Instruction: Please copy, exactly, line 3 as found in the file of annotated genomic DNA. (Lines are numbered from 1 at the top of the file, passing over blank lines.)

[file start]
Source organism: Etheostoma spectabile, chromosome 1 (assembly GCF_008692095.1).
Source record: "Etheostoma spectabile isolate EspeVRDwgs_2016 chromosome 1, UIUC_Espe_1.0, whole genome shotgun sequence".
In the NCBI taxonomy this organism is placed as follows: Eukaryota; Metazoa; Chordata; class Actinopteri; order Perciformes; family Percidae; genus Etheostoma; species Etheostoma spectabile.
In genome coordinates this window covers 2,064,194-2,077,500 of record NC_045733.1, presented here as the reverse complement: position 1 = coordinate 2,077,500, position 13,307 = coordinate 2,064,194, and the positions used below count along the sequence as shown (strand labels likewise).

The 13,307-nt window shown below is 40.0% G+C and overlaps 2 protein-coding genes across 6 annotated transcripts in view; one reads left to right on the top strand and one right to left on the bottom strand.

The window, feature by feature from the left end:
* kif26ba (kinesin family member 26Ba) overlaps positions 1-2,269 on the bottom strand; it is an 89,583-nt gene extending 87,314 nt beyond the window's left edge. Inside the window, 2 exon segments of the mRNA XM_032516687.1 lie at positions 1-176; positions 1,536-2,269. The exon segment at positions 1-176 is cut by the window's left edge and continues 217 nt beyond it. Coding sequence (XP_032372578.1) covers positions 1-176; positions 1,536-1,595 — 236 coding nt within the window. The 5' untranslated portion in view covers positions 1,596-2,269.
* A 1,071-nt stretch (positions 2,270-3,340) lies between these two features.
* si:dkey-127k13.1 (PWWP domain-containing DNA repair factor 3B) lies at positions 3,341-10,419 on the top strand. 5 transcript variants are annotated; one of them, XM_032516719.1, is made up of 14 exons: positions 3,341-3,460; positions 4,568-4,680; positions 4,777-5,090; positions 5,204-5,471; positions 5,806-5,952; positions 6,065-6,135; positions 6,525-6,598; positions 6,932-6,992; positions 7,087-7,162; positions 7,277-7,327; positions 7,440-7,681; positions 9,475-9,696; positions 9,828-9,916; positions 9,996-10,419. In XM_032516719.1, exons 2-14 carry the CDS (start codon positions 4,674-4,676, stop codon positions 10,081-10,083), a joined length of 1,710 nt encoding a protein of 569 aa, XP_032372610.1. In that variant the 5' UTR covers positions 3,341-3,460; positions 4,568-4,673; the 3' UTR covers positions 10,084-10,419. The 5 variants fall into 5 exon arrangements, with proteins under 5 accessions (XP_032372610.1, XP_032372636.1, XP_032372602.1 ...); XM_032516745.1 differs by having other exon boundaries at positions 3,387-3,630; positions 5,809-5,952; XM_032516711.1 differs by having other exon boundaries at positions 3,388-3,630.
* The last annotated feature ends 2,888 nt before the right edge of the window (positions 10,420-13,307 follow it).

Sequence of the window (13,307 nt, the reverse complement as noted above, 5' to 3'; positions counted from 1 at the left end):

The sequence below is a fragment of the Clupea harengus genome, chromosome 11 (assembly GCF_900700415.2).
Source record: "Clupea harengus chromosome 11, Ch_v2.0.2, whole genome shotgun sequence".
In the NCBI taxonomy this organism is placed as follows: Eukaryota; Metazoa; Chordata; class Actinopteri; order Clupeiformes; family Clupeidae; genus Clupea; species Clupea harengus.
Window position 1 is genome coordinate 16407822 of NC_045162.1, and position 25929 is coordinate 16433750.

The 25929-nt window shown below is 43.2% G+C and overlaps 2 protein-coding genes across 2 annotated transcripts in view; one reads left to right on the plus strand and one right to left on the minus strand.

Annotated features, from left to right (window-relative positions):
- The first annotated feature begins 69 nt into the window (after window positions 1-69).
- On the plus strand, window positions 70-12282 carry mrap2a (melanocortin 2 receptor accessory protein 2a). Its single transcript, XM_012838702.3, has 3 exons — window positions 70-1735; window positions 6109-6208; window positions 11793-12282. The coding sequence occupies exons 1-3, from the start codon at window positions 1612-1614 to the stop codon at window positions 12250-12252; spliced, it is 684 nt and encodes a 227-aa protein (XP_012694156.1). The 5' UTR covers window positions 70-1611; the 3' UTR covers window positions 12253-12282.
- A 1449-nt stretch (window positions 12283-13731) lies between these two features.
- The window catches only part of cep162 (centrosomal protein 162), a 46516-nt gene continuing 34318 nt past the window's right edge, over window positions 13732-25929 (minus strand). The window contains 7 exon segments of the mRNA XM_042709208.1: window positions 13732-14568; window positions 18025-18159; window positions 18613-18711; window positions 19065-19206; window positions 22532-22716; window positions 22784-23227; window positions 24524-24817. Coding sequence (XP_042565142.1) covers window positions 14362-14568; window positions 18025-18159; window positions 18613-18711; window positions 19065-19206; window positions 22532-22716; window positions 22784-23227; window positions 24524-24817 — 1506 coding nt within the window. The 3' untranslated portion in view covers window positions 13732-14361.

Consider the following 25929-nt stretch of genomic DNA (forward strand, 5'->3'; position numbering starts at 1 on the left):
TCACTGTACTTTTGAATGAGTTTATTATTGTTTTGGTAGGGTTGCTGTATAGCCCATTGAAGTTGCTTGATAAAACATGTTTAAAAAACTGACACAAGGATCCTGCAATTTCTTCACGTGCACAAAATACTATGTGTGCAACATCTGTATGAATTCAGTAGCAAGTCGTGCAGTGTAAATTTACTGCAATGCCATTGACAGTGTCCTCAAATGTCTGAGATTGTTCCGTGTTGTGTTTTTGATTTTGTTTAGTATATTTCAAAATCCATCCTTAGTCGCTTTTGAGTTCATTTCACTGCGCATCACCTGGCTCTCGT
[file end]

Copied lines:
In the NCBI taxonomy this organism is placed as follows: Eukaryota; Metazoa; Chordata; class Actinopteri; order Perciformes; family Percidae; genus Etheostoma; species Etheostoma spectabile.